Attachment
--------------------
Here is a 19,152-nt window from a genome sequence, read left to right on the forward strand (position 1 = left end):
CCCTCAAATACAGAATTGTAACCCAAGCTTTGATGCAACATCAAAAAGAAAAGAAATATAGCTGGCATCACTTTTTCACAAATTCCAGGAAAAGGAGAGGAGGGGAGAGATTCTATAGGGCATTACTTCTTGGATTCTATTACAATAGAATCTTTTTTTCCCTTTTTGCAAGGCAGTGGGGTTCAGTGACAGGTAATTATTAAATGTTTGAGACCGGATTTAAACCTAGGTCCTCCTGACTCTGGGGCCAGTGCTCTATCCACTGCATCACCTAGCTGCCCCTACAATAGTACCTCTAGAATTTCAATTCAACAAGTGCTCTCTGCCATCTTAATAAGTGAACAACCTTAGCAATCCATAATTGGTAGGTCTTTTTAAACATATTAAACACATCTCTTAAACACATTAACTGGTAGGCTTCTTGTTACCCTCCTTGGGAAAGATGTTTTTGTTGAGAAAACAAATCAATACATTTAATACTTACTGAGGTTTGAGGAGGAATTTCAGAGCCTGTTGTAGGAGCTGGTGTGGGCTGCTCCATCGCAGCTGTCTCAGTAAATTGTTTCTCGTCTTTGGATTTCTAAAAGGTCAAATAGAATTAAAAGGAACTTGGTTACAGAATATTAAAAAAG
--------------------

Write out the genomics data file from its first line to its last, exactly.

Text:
Here is a 19,152-nt window from a genome sequence, read left to right on the forward strand (position 1 = left end):
CCCTCAAATACAGAATTGTAACCCAAGCTTTGATGCAACATCAAAAAGAAAAGAAATATAGCTGGCATCACTTTTTCACAAATTCCAGGAAAAGGAGAGGAGGGGAGAGATTCTATAGGGCATTACTTCTTGGATTCTATTACAATAGAATCTTTTTTTCCCTTTTTGCAAGGCAGTGGGGTTCAGTGACAGGTAATTATTAAATGTTTGAGACCGGATTTAAACCTAGGTCCTCCTGACTCTGGGGCCAGTGCTCTATCCACTGCATCACCTAGCTGCCCCTACAATAGTACCTCTAGAATTTCAATTCAACAAGTGCTCTCTGCCATCTTAATAAGTGAACAACCTTAGCAATCCATAATTGGTAGGTCTTTTTAAACATATTAAACACATCTCTTAAACACATTAACTGGTAGGCTTCTTGTTACCCTCCTTGGGAAAGATGTTTTTGTTGAGAAAACAAATCAATACATTTAATACTTACTGAGGTTTGAGGAGGAATTTCAGAGCCTGTTGTAGGAGCTGGTGTGGGCTGCTCCATCGCAGCTGTCTCAGTAAATTGTTTCTCGTCTTTGGATTTCTAAAAGGTCAAATAGAATTAAAAGGAACTTGGTTACAGAATATTAAAAAAG